Access to characters

Getting close to the characters allows James Longley to access the chaotic situation and through their eyes and voice we have a deeper look into war torn Iraq. It seems contradictory but the closeness opens us up a wider picture of each section.

Mohamed has lost his father to the regime of Saddam Hussein. His boss, owner of the mechanic shop, is like a father for him. Or at least that is what Mohamed says at the beginning. But the camera tells another story. The boss mistreats him and humiliates him on a regular basis. Mohamed cries and the boss laughs in satisfaction. In the relationship between boss and Mohamed, we observe the components of living under a dictatorship: the abuse of power and irrational violence of the oppressor and the fear, confusion and frustration of the oppressed.

If the first story is concentrated on the inside of the mechanic shop and the tense relationship between Mohamed and his boss, the second story happens mostly on the streets. Young men scream in a religious procession and hit themselves with chains. We are now on the fanatic side. In another moment, young men organized in their own sectarian group decide to execute their view of law and order a market turned upside down in search of vendors of alcohol. Covered with masks, they beat their victims and detain them randomly. It seems that the reality is dominated by young men. If women appear at all, we see them crossing the street in the background of the frame or kneeling before men in power, begging to free their husbands.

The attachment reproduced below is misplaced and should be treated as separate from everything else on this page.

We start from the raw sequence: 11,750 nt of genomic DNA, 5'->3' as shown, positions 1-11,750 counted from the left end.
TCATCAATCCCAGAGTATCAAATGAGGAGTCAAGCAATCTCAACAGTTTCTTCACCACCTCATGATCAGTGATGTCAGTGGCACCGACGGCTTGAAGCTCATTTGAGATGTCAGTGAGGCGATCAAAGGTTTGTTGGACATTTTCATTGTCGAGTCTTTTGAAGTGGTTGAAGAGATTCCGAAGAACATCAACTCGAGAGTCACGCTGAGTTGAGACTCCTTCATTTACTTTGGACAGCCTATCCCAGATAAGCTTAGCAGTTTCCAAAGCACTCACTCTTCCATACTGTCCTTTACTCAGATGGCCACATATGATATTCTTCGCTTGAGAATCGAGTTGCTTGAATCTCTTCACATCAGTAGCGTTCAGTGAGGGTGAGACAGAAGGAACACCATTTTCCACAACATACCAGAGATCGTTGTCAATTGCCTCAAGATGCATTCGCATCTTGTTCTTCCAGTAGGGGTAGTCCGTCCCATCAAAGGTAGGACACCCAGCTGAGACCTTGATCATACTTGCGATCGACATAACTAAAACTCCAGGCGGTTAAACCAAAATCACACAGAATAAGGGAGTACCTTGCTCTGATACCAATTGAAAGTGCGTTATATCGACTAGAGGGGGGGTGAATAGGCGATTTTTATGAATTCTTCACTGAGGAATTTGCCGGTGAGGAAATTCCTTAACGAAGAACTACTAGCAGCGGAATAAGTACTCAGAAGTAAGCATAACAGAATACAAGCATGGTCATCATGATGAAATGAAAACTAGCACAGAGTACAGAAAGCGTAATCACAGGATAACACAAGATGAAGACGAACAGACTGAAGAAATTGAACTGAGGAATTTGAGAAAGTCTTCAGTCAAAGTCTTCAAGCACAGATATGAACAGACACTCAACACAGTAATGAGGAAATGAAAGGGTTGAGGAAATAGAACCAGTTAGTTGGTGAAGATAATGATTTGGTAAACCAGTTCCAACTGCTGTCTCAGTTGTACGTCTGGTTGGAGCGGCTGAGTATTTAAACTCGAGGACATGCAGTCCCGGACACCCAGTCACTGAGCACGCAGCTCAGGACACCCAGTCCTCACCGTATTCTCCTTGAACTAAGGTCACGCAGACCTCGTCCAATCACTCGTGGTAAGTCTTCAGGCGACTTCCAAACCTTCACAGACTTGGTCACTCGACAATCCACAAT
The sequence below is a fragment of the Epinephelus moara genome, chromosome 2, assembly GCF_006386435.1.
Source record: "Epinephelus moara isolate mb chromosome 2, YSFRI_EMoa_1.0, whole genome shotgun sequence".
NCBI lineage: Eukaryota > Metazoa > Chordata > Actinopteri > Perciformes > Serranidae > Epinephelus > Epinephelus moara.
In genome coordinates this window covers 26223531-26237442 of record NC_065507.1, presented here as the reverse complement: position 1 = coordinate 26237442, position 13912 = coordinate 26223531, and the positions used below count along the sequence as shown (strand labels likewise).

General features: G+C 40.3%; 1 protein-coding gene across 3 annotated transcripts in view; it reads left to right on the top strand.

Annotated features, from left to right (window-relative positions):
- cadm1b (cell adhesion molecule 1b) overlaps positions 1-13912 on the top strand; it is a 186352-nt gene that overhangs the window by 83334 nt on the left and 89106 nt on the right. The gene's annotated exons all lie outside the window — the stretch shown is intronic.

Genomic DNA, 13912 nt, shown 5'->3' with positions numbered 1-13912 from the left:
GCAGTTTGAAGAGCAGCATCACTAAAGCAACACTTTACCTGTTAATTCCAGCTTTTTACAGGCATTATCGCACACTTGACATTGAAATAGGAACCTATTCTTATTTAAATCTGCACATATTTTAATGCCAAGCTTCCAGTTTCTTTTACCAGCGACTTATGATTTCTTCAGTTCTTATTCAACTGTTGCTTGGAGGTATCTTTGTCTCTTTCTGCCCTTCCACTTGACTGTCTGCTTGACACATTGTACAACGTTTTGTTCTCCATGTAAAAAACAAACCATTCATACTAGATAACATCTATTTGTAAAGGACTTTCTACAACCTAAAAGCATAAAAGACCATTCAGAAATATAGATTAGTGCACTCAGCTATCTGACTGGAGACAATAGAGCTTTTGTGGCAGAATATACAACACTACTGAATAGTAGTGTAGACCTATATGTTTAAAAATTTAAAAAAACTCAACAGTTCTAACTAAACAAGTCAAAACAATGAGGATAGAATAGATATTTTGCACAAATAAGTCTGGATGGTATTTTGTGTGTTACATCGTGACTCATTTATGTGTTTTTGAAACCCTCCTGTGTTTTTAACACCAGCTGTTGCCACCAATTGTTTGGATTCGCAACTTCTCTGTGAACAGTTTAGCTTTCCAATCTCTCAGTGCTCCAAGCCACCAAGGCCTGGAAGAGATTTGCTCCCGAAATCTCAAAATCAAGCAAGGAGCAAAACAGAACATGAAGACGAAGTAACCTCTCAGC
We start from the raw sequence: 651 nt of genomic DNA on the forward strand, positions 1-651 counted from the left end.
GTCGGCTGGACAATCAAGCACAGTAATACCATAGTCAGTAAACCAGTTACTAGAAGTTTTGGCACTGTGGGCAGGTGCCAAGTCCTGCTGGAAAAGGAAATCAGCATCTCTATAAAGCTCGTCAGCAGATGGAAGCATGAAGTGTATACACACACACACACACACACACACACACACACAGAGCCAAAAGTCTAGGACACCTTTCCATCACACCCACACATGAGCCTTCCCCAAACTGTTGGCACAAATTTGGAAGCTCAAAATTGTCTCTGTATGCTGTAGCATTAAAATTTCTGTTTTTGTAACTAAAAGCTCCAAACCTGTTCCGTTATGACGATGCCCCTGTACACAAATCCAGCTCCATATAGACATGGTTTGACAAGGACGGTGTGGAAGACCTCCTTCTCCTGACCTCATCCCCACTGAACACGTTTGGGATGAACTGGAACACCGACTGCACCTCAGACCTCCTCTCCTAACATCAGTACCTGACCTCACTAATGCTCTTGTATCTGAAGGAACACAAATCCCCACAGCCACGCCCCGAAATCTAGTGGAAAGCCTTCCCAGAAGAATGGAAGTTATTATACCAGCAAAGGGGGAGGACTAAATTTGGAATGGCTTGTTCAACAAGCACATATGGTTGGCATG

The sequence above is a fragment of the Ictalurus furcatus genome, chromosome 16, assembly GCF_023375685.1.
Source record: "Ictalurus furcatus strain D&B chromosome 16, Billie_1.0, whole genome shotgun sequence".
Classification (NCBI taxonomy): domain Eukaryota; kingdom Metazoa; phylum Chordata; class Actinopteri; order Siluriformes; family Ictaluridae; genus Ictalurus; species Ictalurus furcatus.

It is the setting of a little village and the landscape which makes the third story quieter. An aging Kurdish father and his son are the main characters. They express they desire for normality and peace, but again, as soon as politics gets involved, chaos breaks out. On voting-day, the Kurds get into a fight with the police.

All three stories give an unknown look into the life in Iraq today and each story makes clear that the human sacrifice paid in this war has huge dimensions.

Stylistic Approach

In this film it is clear how important it is to define a style before even setting up the camera. The close and immediate camerawork makes this film authentic and compelling. The camera is on a constant move and is followed by a fast and extremely nervous editing. James Longley is the director, photographer and co-editor of the film. It is the same hand which executes all three departments with restlessness and precision.

This stylistic approach is appropriate for a situation of chaos and uncertainty. In a certain way, we feel thrown into that dangerous and complex reality out of which it is difficult to make sense.

Conclusions about the war in Iraq will be drawn in years to come. IRAQ IN FRAGMENTS does not pretend to have conclusions, but it tells an internationally relevant story on a human scale.

© 2007, Docs in Progress
This article may not be reprinted without permission.